Build Quality: Ericson, Pearson, Sabre, Tartan - Page 7 - SailNet Community
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post #61 of 116 Old 08-30-2011 Thread Starter
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Short list?

Puddinlegs,

If that is the short list, I'd hate to see the long list. That is daunting! I may need to take up bowling or win the lottery to maintain a sailboat.

dhays,

You are adding to the growing list of posters suggesting the boat be purchased from the Great Lakes. Unfortunately, at this point, the boats I'm really drawn to are not really in the Great Lakes in my price range. Hopefully, that will change, but if the choice comes down to a boat that has been in saltwater versus a Great Lakes boat that doesn't make my heart race, I think I gotta go with the saltwater.

GRR
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post #62 of 116 Old 08-30-2011 Thread Starter
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Tartan 33?

What do folks think of the Tartan 33? It received a pretty good review in Practical Sailor, but I'm wondering about firsthand knowledge.
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post #63 of 116 Old 08-30-2011
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Here's some more info on the Tartan Owner's list that may help you:

Tartan 33

Be careful though, there were a few versions. If you get the Sheel Keel, you'll be set for gunkholing. If you get the T-33R, that's the deeper draft fin keel version. Great for racing, not so much for shallow water cruising.

S/V Old Shoes
1973 Pearson 30 #255

Last edited by BubbleheadMd; 08-30-2011 at 07:41 AM.
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post #64 of 116 Old 08-30-2011 Thread Starter
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Quote:
Originally Posted by BubbleheadMd View Post
Here's some more info on the Tartan Owner's list that may help you:

Tartan 33

Be careful though, there were a few versions. If you get the Sheel Keel, you'll be set for gunkholing. If you get the T-33R, that's the deeper draft fin keel version. Great for racing, not so much for shallow water cruising.
Right. Starting to get some input from Great Lakes sailors that shallow draft is not really important even for cruising the islands and channels. Some have said anywhere between 5-6 ft of draft is fine for this purpose.

The T-33 seems to a have a bit of a quirky interior.

Thanks for the link.

GRR
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post #65 of 116 Old 08-30-2011
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When I was shopping for a boat in the 32-35 foot range a couple of years ago, my short list included many of the boats mentioned and a few that were not - Sabre 34-2, Pearson 34, J34c, Tartan 34-2, C&C 99, Catalina 320, Catalina 34, Tartan 3500, Cal 33-2. Ended up with a very clean Cal 33-2 at a great price. In the last two years of ownership, I've "only" spent $3000 or so on replacements and upgrades, though new sails are on the list in the next couple of years. Love the boat and would do it all over again.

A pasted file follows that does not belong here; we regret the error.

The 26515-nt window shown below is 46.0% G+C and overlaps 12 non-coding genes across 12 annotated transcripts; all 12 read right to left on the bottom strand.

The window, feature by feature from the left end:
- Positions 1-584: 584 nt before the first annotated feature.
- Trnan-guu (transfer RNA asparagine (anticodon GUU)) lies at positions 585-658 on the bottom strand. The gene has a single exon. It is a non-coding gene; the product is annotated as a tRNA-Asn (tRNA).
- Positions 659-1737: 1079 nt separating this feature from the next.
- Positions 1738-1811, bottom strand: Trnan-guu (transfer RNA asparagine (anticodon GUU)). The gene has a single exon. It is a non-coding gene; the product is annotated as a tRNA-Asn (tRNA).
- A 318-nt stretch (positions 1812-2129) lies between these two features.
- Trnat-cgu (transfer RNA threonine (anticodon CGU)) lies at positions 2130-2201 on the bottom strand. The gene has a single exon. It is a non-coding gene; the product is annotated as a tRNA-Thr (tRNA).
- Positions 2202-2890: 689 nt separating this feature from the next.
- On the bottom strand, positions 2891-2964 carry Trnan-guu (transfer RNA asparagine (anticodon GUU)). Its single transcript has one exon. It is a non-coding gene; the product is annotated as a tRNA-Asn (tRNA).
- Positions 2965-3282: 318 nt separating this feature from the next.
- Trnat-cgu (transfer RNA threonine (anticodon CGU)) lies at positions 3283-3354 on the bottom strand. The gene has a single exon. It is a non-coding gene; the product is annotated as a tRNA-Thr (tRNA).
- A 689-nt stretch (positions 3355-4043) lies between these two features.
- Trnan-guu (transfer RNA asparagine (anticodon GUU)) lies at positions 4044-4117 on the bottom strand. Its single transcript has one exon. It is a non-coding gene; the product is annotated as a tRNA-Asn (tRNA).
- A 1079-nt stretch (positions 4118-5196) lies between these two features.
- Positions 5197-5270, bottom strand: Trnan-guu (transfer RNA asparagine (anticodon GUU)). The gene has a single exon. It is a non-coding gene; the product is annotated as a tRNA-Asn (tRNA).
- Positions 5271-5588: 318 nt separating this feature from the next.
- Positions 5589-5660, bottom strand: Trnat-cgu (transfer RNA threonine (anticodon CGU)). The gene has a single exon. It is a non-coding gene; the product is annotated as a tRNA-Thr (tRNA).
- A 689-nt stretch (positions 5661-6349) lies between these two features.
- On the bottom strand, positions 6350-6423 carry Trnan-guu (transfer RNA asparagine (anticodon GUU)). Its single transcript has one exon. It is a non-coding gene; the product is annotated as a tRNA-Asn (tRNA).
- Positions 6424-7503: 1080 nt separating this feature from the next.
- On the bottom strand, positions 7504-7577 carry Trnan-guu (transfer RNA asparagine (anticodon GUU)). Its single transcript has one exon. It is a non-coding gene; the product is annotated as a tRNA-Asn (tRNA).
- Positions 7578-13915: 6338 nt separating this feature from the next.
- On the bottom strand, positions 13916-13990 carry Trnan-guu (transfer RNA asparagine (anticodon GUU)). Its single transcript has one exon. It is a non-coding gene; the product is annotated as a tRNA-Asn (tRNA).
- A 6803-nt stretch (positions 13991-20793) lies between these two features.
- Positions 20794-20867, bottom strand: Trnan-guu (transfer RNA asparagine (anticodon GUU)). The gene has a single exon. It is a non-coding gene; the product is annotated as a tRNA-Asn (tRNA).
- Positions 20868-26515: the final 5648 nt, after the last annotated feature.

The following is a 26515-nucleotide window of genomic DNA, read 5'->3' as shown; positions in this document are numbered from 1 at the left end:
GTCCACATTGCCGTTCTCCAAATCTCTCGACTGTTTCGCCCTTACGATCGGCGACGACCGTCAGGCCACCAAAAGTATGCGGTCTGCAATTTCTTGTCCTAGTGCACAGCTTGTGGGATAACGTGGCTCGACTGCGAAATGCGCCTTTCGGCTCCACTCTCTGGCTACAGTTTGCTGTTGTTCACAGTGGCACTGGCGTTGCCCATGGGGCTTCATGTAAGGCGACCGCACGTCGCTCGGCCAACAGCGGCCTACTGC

I find the rule-of-thumb for upgrading costs based on some percentage of the cost of the boat make no sense. An older project boat is going to cost several times its purchase cost to make decent. A newer well maintained boat of the same size that costs many times the project boat may only need normal maintainance. You really have to take it boat by boat and add up what needs to be done to make it like you want it.
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post #66 of 116 Old 08-30-2011
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GRR,

For what it's worth, Without listing everything.... It looks like Sabremans and puddlinglegs lists and timeline are very similar to mine,
in six years of ownership of my current Sabre 34. I have easily put 40% of the
cost back into upgrades and repairs.

New sails, running rigging, new cushions in the cabin, GPS Plotter, Dinghy and Motor, Dodger and Bimini, Bulkhead work, replaced heat exchanger, tri-color, deck light, anchor. etc etc.
Not to mention all the routine stuff like batteries, hoses, refinishing the cabin sole, taking apart all the winches, seacocks to clean and lube..and so forth...

Tempest
Sabre 34
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post #67 of 116 Old 08-30-2011 Thread Starter
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On reasonable and expected maintenance costs

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I find the rule-of-thumb for upgrading costs based on some percentage of the cost of the boat make no sense. An older project boat is going to cost several times its purchase cost to make decent. A newer well maintained boat of the same size that costs many times the project boat may only need normal maintainance. You really have to take it boat by boat and add up what needs to be done to make it like you want it.